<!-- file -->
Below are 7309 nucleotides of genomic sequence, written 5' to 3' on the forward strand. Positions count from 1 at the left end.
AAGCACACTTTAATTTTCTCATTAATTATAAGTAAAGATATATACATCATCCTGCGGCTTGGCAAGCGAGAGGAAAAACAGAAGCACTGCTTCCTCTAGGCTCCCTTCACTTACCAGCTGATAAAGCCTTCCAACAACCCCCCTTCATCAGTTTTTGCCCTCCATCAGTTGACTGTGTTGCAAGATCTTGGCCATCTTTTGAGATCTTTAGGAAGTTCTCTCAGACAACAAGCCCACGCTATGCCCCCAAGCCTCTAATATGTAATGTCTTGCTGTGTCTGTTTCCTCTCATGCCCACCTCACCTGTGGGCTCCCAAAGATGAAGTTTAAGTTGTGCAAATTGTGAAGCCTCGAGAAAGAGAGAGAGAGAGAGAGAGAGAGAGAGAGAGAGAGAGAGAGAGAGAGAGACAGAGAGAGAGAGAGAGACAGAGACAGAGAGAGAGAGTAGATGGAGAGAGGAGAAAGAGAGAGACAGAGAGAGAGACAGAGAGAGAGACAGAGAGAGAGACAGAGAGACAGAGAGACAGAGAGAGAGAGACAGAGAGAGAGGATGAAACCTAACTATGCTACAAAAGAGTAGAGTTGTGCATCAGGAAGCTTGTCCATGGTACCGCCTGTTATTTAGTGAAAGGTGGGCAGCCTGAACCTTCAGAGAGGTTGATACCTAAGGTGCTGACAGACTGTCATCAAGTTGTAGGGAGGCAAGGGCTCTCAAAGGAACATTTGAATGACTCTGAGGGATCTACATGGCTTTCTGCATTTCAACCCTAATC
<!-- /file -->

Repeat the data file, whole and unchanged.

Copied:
Below are 7309 nucleotides of genomic sequence, written 5' to 3' on the forward strand. Positions count from 1 at the left end.
AAGCACACTTTAATTTTCTCATTAATTATAAGTAAAGATATATACATCATCCTGCGGCTTGGCAAGCGAGAGGAAAAACAGAAGCACTGCTTCCTCTAGGCTCCCTTCACTTACCAGCTGATAAAGCCTTCCAACAACCCCCCTTCATCAGTTTTTGCCCTCCATCAGTTGACTGTGTTGCAAGATCTTGGCCATCTTTTGAGATCTTTAGGAAGTTCTCTCAGACAACAAGCCCACGCTATGCCCCCAAGCCTCTAATATGTAATGTCTTGCTGTGTCTGTTTCCTCTCATGCCCACCTCACCTGTGGGCTCCCAAAGATGAAGTTTAAGTTGTGCAAATTGTGAAGCCTCGAGAAAGAGAGAGAGAGAGAGAGAGAGAGAGAGAGAGAGAGAGAGAGAGAGAGAGACAGAGAGAGAGAGAGAGACAGAGACAGAGAGAGAGAGTAGATGGAGAGAGGAGAAAGAGAGAGACAGAGAGAGAGACAGAGAGAGAGACAGAGAGAGAGACAGAGAGACAGAGAGACAGAGAGAGAGAGACAGAGAGAGAGGATGAAACCTAACTATGCTACAAAAGAGTAGAGTTGTGCATCAGGAAGCTTGTCCATGGTACCGCCTGTTATTTAGTGAAAGGTGGGCAGCCTGAACCTTCAGAGAGGTTGATACCTAAGGTGCTGACAGACTGTCATCAAGTTGTAGGGAGGCAAGGGCTCTCAAAGGAACATTTGAATGACTCTGAGGGATCTACATGGCTTTCTGCATTTCAACCCTAATC